Research Article| Volume 142, 109207, May 2023

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The effect of responsive neurostimulation (RNS) on neuropsychiatric and psychosocial outcomes in drug-resistant epilepsy


      • We evaluated seizure reduction, neuropsychiatric and psychosocial outcomes of 50 patients treated with responsive neurostimulation.
      • The 6-month median seizure frequency reduction and responder rate were 88% and 78%, respectively.
      • There was no statistically significant difference at a group level in any of the evaluated cognitive, psychiatric and quality of life outcomes.
      • Meaningful variability at an individual level was noted warranting careful patient selection and monitoring.



      The impact of responsive neurostimulation (RNS) on neuropsychiatric and psychosocial outcomes has not been extensively evaluated outside of the original clinical trials and post-approval studies. The goal of this study was to ascertain the potential real-world effects of RNS on cognitive, psychiatric, and quality of life (QOL) outcomes in relation to seizure outcomes by examining 50 patients undergoing RNS implantation for drug-resistant epilepsy (DRE).


      We performed a retrospective review of all patients treated at our institution with RNS for DRE with at least 12 months of follow-up. In addition to baseline demographic and disease-related characteristics, we collected cognitive (Full-Scale Intelligence Quotient, Verbal Comprehension, and Perceptual Reasoning Index), psychiatric (Beck Depression and Anxiety Inventory Scores), and QOL (QOLIE-31) outcomes at 6 and 12 months after RNS implantation and correlated them with seizure outcomes.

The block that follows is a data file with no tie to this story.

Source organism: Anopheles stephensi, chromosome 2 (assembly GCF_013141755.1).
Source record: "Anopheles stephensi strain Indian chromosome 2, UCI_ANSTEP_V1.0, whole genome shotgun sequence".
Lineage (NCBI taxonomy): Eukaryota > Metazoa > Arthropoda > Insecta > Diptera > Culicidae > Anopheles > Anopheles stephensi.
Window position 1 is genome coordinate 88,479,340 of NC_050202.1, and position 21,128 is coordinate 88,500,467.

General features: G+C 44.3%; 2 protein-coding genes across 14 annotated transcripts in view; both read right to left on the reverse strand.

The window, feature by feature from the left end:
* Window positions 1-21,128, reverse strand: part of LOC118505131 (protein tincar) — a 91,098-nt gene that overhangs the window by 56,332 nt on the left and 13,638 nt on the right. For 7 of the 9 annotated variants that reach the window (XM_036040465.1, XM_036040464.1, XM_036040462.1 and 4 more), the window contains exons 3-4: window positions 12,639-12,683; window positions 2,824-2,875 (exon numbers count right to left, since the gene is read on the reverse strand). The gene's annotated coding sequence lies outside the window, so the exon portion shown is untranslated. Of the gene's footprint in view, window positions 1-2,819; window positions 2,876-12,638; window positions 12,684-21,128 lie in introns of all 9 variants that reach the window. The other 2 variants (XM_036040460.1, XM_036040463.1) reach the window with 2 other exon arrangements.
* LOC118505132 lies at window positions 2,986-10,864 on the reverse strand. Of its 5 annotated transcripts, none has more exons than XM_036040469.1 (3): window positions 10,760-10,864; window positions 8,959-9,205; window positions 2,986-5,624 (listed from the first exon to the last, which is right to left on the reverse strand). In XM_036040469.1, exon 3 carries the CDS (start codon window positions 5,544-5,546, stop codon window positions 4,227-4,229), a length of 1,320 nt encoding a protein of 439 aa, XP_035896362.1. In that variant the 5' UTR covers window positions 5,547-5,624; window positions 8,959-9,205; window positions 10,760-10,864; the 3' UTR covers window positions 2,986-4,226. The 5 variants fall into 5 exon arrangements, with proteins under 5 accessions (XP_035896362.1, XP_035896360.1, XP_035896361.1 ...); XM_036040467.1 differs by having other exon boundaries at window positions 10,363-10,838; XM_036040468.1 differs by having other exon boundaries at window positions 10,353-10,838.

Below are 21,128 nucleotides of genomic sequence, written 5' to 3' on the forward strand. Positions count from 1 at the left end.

Fifty patients (median age 39.5 years, 64% female) were treated with RNS for DRE in our institution from 2005 to 2020. Of the 37 of them who had well-documented pre and post-implantation seizure diaries, the 6-month median seizure frequency reduction was 88%, the response rate (50% or greater seizure frequency reduction) was 78%, and 32% of patients were free of disabling seizures in this timeframe. There was no statistically significant difference at a group level in any of the evaluated cognitive, psychiatric, and QOL outcomes at 6 and 12 months post-implantation compared to the pre-implantation baseline, irrespective of seizure outcomes, although a subset of patients experienced a decline in mood or cognitive variables.


      Responsive neurostimulation does not appear to have a statistically significant negative or positive impact on neuropsychiatric and psychosocial status at the group level. We observed significant variability in outcome, with a minority of patients experiencing worse behavioral outcomes, which seemed related to RNS implantation. Careful outcome monitoring is required to identify the subset of patients experiencing a poor response and to make appropriate adjustments in care.


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